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Chipotle’s brilliance: reflect the image of the customer so they see a more idealized version of themselves

Chipotle has posted the recipe for their guacamole to their site.

This is actually a great recipe for guacamole. It’s how I make it at home.

What’s remarkable, however, isn’t the recipe itself, but rather that Chipotle is – in theory – giving away their secret sauce.

Can you imagine, for instance, Coke posting their formula on their website; McDonald’s providing the recipe for their “secret sauce?” 1

This gesture on Chipotle’s part is interesting because it really shows the value of transparency that informs so much of what Chipotle does, and why they are succeeding in the manner they are, while McDonalds, for instance, is struggling, and promising to “to be more open with customers in an effort to not lose diners to competitors.”

Chipotle knows that they’re selling much more than some sort of “secret” recipe for guacamole that anyone who has even the slightest interest in cooking could replicate in about two seconds.

Chipotle’s core competency isn’t their guacamole (or any of their food).

The reason Chipotle succeeds is because – as with all great companies – when customers go to Chipotle they feel better about themselves for having done so.

I call this the “Mirror of Erised” theory of marketing; meaning, that great companies reflect back at their customers a more idealized version of the customer for having used the company’s product/service (in the same way The Mirror of Erised reflects back a more-realized version of Harry Potter when he gazes upon it (he sees his parents)).

When someone goes to Chipotle, the image that Chipotle’s mirror reflects back upon the customer is an image of the customer as a more healthy, values-orientated person; one who is informed about the food they eat, and chooses to eat healthily.

Chipotle, therefore, “giving” away their guacamole recipe (and the fact that said recipe is a health way of making guacamole) only enforces their “Mirror.”

Compare that against McDonald’s mirror. What is the image reflected back upon a customer when they go to McDonalds? Does going to McDonalds make them feel like a better version of themselves?


And so while, many, many people will continue to go to McDonald’s because it’s cheap, and some people genuinely enjoy the taste, people will likely no longer have the bond that they once did with McDonalds when it first emerged – when going to McDonald’s reflected a mirror that made the customer feel modern, committed to family values and hap, hap, hap, HAPPY:

The great companies know that in an era of commoditization, things like price or product differentiation (for instance recipes for “secret” sauce) are increasingly vulnerable to commoditization. What combats this is a bond that is forged between a customer and company that transcends price or features. A bond that emerges because – for whatever reason – when the customer uses the brand’s product or service she feels like a better version of herself.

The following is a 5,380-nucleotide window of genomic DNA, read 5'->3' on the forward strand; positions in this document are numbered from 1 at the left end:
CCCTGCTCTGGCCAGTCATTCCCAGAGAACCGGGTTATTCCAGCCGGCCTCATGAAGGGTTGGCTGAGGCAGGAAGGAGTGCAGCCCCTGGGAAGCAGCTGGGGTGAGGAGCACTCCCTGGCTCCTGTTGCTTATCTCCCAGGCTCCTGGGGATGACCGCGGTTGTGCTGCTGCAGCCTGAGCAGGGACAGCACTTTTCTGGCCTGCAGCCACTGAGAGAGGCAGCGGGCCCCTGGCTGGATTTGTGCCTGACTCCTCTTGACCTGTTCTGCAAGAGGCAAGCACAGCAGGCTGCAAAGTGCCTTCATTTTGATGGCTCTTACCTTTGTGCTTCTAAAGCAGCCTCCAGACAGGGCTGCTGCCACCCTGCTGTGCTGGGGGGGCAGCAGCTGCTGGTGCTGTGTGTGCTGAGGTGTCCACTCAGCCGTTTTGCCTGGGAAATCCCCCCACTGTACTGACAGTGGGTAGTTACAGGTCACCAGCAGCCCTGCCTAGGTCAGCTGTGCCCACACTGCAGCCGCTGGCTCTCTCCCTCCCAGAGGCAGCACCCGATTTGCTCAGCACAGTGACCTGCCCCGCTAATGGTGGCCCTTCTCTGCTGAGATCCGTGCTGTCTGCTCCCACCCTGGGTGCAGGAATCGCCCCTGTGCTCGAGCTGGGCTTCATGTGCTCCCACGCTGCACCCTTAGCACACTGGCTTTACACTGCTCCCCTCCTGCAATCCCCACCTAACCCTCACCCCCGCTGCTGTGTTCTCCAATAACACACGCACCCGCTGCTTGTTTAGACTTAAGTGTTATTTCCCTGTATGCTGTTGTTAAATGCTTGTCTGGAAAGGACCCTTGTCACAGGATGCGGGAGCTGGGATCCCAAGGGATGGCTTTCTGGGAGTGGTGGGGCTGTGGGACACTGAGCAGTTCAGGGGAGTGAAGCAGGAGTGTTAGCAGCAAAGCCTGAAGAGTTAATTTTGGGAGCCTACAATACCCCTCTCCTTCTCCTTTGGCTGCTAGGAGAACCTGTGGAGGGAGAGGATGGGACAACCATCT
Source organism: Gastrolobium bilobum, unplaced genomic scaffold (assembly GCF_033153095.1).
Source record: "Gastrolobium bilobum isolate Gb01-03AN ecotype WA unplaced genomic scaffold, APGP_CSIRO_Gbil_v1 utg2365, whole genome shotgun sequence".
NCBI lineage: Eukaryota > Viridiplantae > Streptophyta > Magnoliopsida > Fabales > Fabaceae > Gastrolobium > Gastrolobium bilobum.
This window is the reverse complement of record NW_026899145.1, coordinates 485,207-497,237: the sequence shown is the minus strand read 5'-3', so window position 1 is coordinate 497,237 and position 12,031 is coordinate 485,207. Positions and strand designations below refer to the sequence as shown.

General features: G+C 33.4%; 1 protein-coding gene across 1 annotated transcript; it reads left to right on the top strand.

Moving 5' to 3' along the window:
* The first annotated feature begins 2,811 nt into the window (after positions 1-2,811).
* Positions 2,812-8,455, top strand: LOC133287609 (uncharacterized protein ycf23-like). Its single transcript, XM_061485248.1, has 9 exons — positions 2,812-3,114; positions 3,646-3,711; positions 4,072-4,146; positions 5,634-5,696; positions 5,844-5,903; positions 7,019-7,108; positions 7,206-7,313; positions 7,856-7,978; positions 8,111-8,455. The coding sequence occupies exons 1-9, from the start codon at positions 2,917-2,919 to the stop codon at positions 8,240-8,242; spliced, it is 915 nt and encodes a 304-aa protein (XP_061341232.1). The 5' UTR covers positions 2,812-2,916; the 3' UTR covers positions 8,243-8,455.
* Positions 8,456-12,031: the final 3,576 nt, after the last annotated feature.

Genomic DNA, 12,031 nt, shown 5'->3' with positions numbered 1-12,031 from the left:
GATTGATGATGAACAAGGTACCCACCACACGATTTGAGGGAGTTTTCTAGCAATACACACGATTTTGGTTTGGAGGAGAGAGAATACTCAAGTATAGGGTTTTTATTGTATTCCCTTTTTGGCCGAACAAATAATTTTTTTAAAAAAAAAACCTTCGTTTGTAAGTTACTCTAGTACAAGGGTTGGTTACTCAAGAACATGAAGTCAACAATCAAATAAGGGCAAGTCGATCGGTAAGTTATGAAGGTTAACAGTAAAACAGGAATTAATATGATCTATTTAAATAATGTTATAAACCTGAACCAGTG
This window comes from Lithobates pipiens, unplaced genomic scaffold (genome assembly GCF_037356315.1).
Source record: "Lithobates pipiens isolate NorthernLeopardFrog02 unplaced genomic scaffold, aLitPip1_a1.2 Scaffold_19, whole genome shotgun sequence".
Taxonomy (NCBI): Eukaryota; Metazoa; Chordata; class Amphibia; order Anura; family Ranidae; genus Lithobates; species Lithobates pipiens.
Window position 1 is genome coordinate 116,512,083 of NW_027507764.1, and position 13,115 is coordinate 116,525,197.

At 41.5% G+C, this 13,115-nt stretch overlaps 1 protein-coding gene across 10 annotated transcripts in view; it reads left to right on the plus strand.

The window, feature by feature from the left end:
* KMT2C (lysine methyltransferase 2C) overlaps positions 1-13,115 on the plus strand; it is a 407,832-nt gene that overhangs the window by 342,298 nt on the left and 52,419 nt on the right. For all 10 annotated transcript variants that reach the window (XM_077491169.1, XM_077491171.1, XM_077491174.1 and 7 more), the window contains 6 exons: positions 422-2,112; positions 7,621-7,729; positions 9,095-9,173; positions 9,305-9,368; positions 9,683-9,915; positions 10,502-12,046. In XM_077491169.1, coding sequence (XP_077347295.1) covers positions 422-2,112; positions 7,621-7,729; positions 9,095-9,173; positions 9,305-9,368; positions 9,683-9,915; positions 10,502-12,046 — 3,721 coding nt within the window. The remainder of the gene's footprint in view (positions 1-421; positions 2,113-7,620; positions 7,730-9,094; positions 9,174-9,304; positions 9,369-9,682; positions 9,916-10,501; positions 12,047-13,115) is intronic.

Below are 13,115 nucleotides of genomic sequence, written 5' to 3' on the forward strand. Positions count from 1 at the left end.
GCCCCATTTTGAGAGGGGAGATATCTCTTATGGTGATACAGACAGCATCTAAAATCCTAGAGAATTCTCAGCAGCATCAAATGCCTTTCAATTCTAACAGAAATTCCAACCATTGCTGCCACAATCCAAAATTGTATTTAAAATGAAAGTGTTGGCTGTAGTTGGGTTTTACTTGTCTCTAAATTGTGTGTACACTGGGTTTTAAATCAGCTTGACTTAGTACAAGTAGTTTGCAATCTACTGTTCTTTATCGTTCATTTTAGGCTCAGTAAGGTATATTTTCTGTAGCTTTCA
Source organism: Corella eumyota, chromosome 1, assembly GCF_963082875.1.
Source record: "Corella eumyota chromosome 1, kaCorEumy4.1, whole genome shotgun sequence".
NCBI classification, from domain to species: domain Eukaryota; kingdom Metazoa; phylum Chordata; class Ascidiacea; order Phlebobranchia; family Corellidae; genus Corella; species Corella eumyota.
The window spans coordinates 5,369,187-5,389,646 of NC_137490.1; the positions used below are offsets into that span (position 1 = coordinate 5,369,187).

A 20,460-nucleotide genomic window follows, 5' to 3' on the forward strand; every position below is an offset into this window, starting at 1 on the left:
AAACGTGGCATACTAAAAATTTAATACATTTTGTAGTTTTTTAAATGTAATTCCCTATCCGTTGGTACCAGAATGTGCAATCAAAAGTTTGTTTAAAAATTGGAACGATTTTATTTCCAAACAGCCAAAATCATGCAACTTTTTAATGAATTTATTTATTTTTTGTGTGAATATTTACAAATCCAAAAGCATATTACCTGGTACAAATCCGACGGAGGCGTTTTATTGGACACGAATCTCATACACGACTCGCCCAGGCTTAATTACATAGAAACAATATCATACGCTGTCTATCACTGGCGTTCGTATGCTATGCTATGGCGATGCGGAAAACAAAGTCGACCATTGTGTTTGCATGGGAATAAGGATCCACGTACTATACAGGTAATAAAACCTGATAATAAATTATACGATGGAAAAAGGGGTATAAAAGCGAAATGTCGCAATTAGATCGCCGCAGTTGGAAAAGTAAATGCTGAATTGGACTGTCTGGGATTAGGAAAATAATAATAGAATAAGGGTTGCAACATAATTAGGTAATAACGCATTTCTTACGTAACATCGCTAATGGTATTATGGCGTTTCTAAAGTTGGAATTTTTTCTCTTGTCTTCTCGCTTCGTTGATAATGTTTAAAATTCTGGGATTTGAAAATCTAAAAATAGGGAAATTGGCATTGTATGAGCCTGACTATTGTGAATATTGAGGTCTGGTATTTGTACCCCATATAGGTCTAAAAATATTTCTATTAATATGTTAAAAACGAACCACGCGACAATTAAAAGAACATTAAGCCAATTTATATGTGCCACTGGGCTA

Remember, Dumbledore had to stage an intervention to pry Harry away from The Mirror of Erised – it was that strong.


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Source: Chipotle

  1. I know you can find the McDonalds recipe or buy the stuff for only $18,000 per bottle 

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The number of Pynchon-esque synchronicity moments in my life over the past few days have just been downright odd. Well, here’s another one. JK Rowling gave the commencement address at Harvard. Here’s the link, complete with video (…uh, hello, Harvard…embed code please.).

Her topic: Failure. I just wrote about this topic the other day. Of course, Ms. Rowling’s take on the topic is Dumbledore-ian, while mine is maybe first year Neville Longbottom.

To wit:

So why do I talk about the benefits of failure? Simply because failure meant a stripping away of the inessential. I stopped pretending to myself that I was anything other than what I was, and began to direct all my energy into finishing the only work that mattered to me. Had I really succeeded at anything else, I might never have found the determination to succeed in the one arena I believed I truly belonged. I was set free, because my greatest fear had already been realised, and I was still alive, and I still had a daughter whom I adored, and I had an old typewriter and a big idea. And so rock bottom became the solid foundation on which I rebuilt my life.

You might never fail on the scale I did, but some failure in life is inevitable. It is impossible to live without failing at something, unless you live so cautiously that you might as well not have lived at all – in which case, you fail by default.

Failure gave me an inner security that I had never attained by passing examinations. Failure taught me things about myself that I could have learned no other way. I discovered that I had a strong will, and more discipline than I had suspected; I also found out that I had friends whose value was truly above rubies.

The knowledge that you have emerged wiser and stronger from setbacks means that you are, ever after, secure in your ability to survive. You will never truly know yourself, or the strength of your relationships, until both have been tested by adversity. Such knowledge is a true gift, for all that it is painfully won, and it has been worth more to me than any qualification I ever earned.

The whole commencement address is fantastic and well worth reading/viewing.

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